Monday, August 30, 2010

Bratislava's vast wine history

The capital of the Slovak Republic, Bratislava, is located amidst the Small Carpathian Wine Region, one of the six registered wine areas in the Slovak territory. The Small Carpathian Wine Region is the oldest wine-producing region in the nation.
The first references to wine production in Bratislava dates back 2,600 years, prior to the arrival of the Celts to the land. Later, the Celts and then especially the Romans diligently pursued the tradition of viticulture, when the legionnaires, in times of peace, planted and cultivated vineyards under the orders of the Emperor Marcus Aurelius Probus. The viticulture survived and developed even after the fall of the Roman Empire, especially during the period of Great Moravia.
The growth and development of Bratislava’s viticulture has perpetually flourished since the 13th century when commercialized distribution of wine took hold to satisfy the demands of the locals. Second only to the castle region, Bratislava townspeople are among the largest population of vineyard owners in the Small Carpathians. The high quality of the wine has secured a permanent market throughout the centuries. Through both local and foreign trade, the town has continued to thrive. Throughout history, regular buyers of Bratislavan wines have included such great rulers as Louis I the Great, Sigmund, and Ladislav V. Queen Maria Theresa loved the local wines, her favorite being the Fränkisch from Rača.
The most widespread grape varieties in the past were Veltlínske zelené (Green Veltliner), Silvánske zelené (Green Silvaner and Red Silvaner), Fränkisch and Portugal for the red varieties.
As early as the 13th century, some Bratislava wine growers had the right to serve wine freely on tab in inns. Tradesmen, tapsters, and publicans also professionally served wine house-to-house, from their own homes, and public wine inns. Drunkenness at these public inns rarely resulted in the loss of face and good reputation, as the main reason for drinking was to relieve oneself of “devouring” worries.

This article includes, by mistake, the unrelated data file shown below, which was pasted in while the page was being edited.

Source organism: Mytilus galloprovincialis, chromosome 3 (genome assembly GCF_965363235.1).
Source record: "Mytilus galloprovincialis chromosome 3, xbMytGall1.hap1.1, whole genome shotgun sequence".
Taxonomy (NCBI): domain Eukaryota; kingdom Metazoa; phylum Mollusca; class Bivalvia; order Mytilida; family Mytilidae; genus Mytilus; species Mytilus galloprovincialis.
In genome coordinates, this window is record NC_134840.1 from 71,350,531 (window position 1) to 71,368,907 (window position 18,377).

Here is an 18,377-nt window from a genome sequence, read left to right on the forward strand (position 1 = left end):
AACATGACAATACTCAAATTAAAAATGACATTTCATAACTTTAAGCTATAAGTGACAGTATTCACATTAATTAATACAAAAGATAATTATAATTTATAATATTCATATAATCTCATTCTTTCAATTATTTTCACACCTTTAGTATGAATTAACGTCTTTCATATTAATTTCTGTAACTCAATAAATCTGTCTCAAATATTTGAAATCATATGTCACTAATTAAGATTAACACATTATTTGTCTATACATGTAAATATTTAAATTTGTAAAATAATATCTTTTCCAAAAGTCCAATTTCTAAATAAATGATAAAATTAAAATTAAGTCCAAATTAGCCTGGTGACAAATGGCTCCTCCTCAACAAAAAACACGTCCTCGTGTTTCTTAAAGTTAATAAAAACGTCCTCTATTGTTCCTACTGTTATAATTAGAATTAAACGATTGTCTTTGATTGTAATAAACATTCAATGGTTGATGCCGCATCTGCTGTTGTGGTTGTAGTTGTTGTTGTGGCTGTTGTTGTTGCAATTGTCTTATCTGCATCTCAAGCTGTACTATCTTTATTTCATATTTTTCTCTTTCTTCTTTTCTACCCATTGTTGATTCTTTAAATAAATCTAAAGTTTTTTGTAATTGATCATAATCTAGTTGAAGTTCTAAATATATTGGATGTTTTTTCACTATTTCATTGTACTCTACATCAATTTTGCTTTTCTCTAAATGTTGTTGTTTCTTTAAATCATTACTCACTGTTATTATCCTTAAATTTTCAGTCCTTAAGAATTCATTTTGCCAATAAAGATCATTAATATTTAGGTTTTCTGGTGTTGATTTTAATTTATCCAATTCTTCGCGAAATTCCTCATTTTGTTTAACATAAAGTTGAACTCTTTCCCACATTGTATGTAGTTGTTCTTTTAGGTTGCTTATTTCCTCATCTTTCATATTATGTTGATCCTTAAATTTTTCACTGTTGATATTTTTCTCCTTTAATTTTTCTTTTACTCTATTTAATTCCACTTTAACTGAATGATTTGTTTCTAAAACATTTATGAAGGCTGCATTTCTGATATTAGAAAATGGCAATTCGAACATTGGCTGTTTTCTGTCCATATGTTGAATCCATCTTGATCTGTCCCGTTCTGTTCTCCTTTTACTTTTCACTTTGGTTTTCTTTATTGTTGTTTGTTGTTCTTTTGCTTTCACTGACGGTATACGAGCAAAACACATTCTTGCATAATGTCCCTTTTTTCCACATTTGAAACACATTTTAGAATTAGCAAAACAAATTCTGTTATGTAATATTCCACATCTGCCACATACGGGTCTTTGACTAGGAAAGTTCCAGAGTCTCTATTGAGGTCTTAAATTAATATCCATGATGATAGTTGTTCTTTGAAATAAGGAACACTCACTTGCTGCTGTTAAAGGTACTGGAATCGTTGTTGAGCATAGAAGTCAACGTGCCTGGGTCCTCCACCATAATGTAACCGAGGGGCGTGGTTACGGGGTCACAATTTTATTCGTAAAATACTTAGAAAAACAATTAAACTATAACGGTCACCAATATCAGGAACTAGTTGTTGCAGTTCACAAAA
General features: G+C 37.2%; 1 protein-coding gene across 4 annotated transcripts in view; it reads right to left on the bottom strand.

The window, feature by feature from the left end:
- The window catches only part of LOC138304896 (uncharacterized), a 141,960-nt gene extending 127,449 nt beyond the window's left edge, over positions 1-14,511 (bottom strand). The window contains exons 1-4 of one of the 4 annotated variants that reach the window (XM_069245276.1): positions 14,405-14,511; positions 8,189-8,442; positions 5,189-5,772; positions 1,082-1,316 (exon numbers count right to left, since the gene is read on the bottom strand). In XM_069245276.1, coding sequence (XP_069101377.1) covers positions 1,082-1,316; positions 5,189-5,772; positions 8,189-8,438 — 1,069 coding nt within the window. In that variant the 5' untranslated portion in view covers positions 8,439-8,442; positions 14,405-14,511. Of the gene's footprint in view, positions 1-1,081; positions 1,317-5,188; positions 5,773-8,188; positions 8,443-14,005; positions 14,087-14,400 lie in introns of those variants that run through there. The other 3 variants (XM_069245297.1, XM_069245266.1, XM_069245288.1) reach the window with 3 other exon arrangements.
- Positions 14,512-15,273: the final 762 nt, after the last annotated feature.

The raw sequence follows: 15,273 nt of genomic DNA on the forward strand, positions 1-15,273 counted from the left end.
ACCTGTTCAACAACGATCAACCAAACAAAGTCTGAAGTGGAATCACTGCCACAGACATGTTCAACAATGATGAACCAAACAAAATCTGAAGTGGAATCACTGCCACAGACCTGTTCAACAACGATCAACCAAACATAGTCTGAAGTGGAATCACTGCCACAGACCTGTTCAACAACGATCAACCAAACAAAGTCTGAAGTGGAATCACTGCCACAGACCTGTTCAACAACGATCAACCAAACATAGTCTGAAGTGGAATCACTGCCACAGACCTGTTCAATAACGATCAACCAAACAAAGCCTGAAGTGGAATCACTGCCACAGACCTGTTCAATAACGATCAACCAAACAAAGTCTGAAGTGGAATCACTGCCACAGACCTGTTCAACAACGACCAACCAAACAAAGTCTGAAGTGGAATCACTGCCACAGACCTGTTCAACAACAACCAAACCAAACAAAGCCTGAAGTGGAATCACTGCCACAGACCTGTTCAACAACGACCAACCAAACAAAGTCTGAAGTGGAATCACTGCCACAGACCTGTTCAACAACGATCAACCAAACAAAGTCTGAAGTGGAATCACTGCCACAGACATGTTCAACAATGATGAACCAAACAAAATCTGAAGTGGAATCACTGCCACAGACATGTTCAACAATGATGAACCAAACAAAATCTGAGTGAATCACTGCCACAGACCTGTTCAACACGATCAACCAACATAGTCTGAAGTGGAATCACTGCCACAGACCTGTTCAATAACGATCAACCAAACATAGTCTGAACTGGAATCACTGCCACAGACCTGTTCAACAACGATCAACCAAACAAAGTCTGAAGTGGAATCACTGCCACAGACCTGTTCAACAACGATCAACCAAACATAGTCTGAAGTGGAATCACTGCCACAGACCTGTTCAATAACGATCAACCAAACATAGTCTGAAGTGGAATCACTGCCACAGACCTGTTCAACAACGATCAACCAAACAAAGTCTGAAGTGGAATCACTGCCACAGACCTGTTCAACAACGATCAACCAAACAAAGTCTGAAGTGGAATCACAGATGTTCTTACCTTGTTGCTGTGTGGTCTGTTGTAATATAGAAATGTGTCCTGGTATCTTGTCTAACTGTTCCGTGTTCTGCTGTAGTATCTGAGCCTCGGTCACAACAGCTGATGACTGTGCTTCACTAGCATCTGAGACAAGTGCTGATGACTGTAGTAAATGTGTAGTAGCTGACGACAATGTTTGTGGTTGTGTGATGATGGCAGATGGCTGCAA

Presently, Bratislava and its surrounding communities are part of the most important Slovak wine producers and represent the highest quality local wine production. Today the whole region actively “lives” with wine. Each year, the Small Carpathian Wine Region attracts a vast international crowd by hosting grape-picking festivities, open cellar days, the blessing of young wine, celebrations for Saint Urban—the patron saint of wine growers and producers, wine tastings, and a wine trail, in addition to a plentiful variety of wine bars, cellars, and shops.
Along with their top quality wines, the Slavs also flaunt their good hosting skills with their traditional cuisine. Local wine bars and restaurants also serve such regional specialties as knofle (dumplings), osuchy (dry-baked dough), dolky (baked pancakes), sciskance (potato pancakes), sulance (gnocchi), and a variety of hearty soups. Dessert consists of decadent pastries, doughnuts, cookies, and scones. The region’s most famous dish, however, remains traditional goose or duck served with potato pancakes. Regardless of one’s desired meal, Bratislava wine restaurants will always offer a perfectly paired glass of high quality wine to compliment the dish.

No comments:

Post a Comment